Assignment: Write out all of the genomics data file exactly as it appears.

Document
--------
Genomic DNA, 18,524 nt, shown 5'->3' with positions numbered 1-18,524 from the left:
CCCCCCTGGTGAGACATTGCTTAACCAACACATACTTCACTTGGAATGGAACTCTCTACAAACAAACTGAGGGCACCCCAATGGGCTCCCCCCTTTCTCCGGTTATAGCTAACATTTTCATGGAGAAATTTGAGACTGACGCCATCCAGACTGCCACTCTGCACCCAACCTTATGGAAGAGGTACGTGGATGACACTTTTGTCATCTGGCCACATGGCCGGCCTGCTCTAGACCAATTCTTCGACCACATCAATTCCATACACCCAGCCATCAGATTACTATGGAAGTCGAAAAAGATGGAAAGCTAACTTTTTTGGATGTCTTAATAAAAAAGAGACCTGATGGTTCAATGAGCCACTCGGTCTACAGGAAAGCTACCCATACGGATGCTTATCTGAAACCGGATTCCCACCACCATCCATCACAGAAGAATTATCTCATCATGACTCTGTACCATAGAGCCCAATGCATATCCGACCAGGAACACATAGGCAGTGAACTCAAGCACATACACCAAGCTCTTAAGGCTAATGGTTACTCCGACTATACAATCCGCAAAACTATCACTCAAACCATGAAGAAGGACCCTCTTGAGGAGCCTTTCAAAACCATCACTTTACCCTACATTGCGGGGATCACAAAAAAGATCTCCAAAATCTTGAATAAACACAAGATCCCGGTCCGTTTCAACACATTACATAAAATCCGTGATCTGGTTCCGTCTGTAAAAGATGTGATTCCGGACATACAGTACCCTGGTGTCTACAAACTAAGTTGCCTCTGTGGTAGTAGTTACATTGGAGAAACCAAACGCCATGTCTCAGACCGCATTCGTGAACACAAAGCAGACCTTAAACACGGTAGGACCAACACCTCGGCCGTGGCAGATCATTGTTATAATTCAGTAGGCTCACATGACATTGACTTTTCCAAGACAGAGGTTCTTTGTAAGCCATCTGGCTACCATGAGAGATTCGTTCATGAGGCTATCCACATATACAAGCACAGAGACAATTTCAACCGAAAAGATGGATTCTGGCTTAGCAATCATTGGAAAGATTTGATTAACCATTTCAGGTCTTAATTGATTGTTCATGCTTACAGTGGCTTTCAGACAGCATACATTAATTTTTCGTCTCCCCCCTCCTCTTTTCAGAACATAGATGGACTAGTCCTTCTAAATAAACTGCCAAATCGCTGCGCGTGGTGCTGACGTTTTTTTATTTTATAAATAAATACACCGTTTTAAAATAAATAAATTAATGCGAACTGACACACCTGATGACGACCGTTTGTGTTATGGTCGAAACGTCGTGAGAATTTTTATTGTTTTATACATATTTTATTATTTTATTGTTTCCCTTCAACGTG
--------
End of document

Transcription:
Genomic DNA, 18,524 nt, shown 5'->3' with positions numbered 1-18,524 from the left:
CCCCCCTGGTGAGACATTGCTTAACCAACACATACTTCACTTGGAATGGAACTCTCTACAAACAAACTGAGGGCACCCCAATGGGCTCCCCCCTTTCTCCGGTTATAGCTAACATTTTCATGGAGAAATTTGAGACTGACGCCATCCAGACTGCCACTCTGCACCCAACCTTATGGAAGAGGTACGTGGATGACACTTTTGTCATCTGGCCACATGGCCGGCCTGCTCTAGACCAATTCTTCGACCACATCAATTCCATACACCCAGCCATCAGATTACTATGGAAGTCGAAAAAGATGGAAAGCTAACTTTTTTGGATGTCTTAATAAAAAAGAGACCTGATGGTTCAATGAGCCACTCGGTCTACAGGAAAGCTACCCATACGGATGCTTATCTGAAACCGGATTCCCACCACCATCCATCACAGAAGAATTATCTCATCATGACTCTGTACCATAGAGCCCAATGCATATCCGACCAGGAACACATAGGCAGTGAACTCAAGCACATACACCAAGCTCTTAAGGCTAATGGTTACTCCGACTATACAATCCGCAAAACTATCACTCAAACCATGAAGAAGGACCCTCTTGAGGAGCCTTTCAAAACCATCACTTTACCCTACATTGCGGGGATCACAAAAAAGATCTCCAAAATCTTGAATAAACACAAGATCCCGGTCCGTTTCAACACATTACATAAAATCCGTGATCTGGTTCCGTCTGTAAAAGATGTGATTCCGGACATACAGTACCCTGGTGTCTACAAACTAAGTTGCCTCTGTGGTAGTAGTTACATTGGAGAAACCAAACGCCATGTCTCAGACCGCATTCGTGAACACAAAGCAGACCTTAAACACGGTAGGACCAACACCTCGGCCGTGGCAGATCATTGTTATAATTCAGTAGGCTCACATGACATTGACTTTTCCAAGACAGAGGTTCTTTGTAAGCCATCTGGCTACCATGAGAGATTCGTTCATGAGGCTATCCACATATACAAGCACAGAGACAATTTCAACCGAAAAGATGGATTCTGGCTTAGCAATCATTGGAAAGATTTGATTAACCATTTCAGGTCTTAATTGATTGTTCATGCTTACAGTGGCTTTCAGACAGCATACATTAATTTTTCGTCTCCCCCCTCCTCTTTTCAGAACATAGATGGACTAGTCCTTCTAAATAAACTGCCAAATCGCTGCGCGTGGTGCTGACGTTTTTTTATTTTATAAATAAATACACCGTTTTAAAATAAATAAATTAATGCGAACTGACACACCTGATGACGACCGTTTGTGTTATGGTCGAAACGTCGTGAGAATTTTTATTGTTTTATACATATTTTATTATTTTATTGTTTCCCTTCAACGTG